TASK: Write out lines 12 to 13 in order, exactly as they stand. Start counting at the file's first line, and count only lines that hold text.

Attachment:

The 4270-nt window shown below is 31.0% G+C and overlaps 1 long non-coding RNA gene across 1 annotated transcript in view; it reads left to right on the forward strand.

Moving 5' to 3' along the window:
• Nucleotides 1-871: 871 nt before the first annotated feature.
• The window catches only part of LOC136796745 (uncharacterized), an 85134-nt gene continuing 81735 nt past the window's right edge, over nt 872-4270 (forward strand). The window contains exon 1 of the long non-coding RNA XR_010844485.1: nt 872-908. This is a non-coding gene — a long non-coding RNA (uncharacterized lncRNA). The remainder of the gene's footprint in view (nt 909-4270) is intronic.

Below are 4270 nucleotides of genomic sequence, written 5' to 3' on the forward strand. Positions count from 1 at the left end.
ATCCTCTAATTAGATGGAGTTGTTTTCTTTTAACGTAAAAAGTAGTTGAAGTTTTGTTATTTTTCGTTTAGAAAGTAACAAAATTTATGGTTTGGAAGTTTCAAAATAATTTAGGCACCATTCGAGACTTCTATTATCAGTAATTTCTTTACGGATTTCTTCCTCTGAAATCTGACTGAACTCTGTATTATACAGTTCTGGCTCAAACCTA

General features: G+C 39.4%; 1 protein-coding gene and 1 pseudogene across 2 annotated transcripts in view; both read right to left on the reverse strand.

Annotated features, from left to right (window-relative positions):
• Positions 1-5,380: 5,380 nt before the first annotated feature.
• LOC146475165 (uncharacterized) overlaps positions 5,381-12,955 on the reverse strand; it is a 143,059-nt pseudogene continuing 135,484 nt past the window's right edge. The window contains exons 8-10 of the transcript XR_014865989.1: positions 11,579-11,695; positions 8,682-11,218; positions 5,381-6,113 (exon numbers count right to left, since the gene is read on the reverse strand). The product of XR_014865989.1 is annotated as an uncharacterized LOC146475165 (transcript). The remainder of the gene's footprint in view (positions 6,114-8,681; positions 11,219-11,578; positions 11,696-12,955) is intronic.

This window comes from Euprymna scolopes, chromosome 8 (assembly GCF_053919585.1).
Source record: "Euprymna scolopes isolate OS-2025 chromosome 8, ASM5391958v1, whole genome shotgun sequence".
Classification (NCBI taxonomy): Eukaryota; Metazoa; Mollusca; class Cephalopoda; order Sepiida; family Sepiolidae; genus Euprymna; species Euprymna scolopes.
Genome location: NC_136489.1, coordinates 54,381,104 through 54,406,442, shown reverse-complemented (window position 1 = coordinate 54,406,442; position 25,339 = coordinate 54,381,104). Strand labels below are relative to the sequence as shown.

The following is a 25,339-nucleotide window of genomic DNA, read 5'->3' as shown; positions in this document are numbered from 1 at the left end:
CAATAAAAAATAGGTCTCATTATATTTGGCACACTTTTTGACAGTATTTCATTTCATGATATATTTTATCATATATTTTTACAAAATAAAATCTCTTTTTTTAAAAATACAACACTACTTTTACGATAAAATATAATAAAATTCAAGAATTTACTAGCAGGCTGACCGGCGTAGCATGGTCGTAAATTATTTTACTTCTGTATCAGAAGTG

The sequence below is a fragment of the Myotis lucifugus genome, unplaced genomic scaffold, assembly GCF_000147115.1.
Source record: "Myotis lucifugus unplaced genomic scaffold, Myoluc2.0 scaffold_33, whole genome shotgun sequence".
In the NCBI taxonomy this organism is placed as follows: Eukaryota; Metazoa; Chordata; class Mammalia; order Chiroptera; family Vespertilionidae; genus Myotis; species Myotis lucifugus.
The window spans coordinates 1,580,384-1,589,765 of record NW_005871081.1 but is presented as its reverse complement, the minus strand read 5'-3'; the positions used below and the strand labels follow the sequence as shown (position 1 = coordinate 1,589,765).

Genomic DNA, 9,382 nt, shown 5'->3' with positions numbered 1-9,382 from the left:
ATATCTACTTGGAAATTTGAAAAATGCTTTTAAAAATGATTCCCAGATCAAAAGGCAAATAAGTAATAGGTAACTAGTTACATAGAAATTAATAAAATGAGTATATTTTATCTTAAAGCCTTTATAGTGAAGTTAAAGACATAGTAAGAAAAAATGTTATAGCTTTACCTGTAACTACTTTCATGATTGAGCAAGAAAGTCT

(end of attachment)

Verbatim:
Source record: "Euprymna scolopes isolate OS-2025 chromosome 8, ASM5391958v1, whole genome shotgun sequence".
Classification (NCBI taxonomy): Eukaryota; Metazoa; Mollusca; class Cephalopoda; order Sepiida; family Sepiolidae; genus Euprymna; species Euprymna scolopes.